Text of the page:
Unsuitable or offensive? Report this comment

  • Are they on short term contracts,who is responsible for redundency payments when these monies dry up and there has been no uplift in primary care funding to compensate for the extra bodies?

    Unsuitable or offensive? Report this comment

  • How long before those pharmacists start to drown in a sea of workload? It would say right away. Burnt out GPs will redirect everything to them. Oh look, another pharmacist quit. I wonder why?

    Unsuitable or offensive? Report this comment

  • NHSE subsidises the pharmacists in the first few years and then they are expected to become part of the practice team. The practice (or federation in our case) take the risk around redundancy etc. Given there was much more interest that expected the issue of employment risk does not seem to have been a general issue

    Unsuitable or offensive? Report this comment

  • Another great idea from the Good Idea Fairy; let's hope all that money going down does not block the toilet.

    Unsuitable or offensive? Report this comment

  • Looked at it but from what I remember the practice would have to fund the pharmacist eventually which in our case would mean cutting clinical sessions.

    Unsuitable or offensive? Report this comment

  • the model is based on the assumption that pharmcists can take on GP work e.g. repeat authorisation. Some practices think this will work and some don't. No doubt posters on here will bein the latter camp

    Unsuitable or offensive? Report this comment

  • Just a thought folks, but what will you do instead when you run out of GPs? I would much rather a GP as well, but those who wait end up having to do this from their own pocket instead. Or, of course, you could run out of capacity to see patients and go bust at your own expense. I hear detractors, but not many alternatives.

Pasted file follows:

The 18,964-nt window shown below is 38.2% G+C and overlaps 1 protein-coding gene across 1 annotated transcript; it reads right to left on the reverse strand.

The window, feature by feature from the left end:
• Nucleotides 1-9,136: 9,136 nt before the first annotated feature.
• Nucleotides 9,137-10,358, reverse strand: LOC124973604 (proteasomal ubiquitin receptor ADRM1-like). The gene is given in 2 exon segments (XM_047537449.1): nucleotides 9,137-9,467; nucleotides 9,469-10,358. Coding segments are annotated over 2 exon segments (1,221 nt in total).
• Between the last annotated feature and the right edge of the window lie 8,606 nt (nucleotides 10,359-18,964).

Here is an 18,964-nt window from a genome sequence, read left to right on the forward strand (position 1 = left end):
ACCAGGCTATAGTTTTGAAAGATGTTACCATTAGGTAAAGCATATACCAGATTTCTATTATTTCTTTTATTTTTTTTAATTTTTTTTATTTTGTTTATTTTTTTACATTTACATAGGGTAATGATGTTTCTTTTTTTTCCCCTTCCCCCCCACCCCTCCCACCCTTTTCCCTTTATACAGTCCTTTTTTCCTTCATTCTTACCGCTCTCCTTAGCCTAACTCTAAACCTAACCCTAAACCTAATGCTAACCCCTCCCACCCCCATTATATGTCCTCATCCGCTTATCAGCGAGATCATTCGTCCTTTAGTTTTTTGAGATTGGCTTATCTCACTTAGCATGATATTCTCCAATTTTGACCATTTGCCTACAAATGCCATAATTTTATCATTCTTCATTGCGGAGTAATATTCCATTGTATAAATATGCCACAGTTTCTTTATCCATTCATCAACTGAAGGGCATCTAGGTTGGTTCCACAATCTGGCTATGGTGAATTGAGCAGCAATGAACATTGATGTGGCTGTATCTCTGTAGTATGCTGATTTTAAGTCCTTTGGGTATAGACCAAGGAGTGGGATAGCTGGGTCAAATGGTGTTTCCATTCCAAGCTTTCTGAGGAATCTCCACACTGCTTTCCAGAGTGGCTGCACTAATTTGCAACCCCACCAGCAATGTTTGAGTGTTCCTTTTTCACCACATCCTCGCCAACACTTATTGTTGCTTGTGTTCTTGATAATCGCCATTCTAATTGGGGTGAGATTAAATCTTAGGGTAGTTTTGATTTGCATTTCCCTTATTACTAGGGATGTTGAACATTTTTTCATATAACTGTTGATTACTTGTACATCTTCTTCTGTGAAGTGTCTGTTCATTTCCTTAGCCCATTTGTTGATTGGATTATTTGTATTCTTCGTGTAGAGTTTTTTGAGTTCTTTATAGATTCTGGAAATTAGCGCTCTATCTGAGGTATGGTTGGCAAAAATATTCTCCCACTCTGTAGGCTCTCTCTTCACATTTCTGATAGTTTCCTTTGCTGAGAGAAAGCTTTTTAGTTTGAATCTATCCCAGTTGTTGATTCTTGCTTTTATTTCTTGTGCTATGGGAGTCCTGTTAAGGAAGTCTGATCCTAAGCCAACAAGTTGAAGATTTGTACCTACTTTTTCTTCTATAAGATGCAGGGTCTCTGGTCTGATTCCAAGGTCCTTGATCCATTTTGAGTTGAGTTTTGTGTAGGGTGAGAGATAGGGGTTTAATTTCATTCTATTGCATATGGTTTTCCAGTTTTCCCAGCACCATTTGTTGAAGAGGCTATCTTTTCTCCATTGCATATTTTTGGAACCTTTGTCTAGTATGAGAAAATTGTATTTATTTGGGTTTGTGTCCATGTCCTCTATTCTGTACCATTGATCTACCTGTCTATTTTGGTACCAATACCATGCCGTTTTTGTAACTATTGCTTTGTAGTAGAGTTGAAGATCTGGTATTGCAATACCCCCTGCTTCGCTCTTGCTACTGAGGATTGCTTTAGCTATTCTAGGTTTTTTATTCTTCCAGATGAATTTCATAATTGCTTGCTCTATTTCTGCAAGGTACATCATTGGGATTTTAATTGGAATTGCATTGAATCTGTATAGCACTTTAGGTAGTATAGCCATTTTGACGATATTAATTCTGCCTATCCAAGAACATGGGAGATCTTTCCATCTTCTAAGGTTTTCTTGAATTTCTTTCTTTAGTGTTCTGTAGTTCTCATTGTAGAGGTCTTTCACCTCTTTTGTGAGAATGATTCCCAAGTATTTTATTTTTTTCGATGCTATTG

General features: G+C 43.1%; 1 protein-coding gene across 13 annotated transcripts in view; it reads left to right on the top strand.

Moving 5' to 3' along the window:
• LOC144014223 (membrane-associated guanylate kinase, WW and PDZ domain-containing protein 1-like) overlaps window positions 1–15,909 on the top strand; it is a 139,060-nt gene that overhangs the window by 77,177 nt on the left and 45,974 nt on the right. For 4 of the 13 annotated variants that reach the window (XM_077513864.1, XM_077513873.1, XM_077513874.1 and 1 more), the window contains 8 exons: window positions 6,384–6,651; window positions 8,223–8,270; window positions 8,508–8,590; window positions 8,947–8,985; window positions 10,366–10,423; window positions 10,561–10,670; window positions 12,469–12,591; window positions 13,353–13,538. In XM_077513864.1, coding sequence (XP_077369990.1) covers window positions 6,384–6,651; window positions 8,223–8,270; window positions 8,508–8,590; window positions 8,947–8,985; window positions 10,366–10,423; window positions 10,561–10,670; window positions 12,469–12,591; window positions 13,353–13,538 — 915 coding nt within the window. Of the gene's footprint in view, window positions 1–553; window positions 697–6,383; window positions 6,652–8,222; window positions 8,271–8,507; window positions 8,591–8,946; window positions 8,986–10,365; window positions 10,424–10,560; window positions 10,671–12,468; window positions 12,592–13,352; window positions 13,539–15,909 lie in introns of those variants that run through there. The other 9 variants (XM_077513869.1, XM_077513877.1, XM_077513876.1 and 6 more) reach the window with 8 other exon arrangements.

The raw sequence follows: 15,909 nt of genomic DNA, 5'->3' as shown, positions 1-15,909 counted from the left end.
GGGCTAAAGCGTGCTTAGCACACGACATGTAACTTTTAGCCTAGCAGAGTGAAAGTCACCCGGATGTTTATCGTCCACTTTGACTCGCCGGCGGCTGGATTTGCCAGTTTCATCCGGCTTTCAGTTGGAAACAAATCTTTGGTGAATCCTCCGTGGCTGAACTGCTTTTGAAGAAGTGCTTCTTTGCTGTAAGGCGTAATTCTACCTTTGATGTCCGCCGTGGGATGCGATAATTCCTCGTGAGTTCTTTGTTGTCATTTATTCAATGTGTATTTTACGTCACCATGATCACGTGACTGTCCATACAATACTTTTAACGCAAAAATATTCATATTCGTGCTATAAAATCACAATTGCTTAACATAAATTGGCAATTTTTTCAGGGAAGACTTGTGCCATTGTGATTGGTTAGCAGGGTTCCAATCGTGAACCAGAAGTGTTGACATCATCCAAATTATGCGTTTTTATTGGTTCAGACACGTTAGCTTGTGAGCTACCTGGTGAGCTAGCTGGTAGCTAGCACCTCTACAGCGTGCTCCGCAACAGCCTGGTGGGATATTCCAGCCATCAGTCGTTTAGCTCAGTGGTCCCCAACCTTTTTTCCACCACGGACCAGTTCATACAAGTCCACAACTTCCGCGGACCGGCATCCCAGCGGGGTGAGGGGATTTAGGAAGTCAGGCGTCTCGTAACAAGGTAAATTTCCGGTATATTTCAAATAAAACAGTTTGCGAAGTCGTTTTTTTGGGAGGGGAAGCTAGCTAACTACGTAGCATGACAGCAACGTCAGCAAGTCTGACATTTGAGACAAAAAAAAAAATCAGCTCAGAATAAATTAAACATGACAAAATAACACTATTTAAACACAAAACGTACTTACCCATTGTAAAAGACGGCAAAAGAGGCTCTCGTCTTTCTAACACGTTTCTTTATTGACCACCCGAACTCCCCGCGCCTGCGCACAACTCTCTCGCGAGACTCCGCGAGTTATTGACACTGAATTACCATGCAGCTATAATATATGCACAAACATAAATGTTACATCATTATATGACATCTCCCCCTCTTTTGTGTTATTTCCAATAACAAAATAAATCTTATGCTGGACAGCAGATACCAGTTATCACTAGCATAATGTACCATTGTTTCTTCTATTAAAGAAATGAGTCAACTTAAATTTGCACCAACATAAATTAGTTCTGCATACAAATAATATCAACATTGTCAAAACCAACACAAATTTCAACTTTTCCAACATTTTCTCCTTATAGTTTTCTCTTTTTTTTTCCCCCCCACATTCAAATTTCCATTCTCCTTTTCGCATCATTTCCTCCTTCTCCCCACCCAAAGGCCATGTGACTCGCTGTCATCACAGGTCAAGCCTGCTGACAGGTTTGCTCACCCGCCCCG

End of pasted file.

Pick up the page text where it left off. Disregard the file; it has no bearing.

Unsuitable or offensive? Report this comment

  • It will be interesting to see just how "invaluable" the Pharmacists remain when individual Practices become responsible for their costs.

    Unsuitable or offensive? Report this comment

  • So pharmacists in GP practices is a great idea eh? Where is the evidence base for this? Quoting the anecdotal success stories of those enthusiasts who have already engaged in this is unscientific and possibly misleading.
    In 2011 the RPC and RCGP published a joint paper on the role of pharmacists in General Practice. It was full of hope for the role of pharmacists in GP but was sensibly loaded with caveats about training etc. What has been published since then and what is the quality? What progress has been made in terms of training? Professor Christine Bond wrote an article in the October issue of the BJGP which was very supportive of the use of pharmacists in GP but was severely lacking in substantial evidence as to why we should be following this path. Is this because the evidence does not exist? We need to beware the rising tide of influential characters in our profession who promote popular policy without evidence. What is their agenda?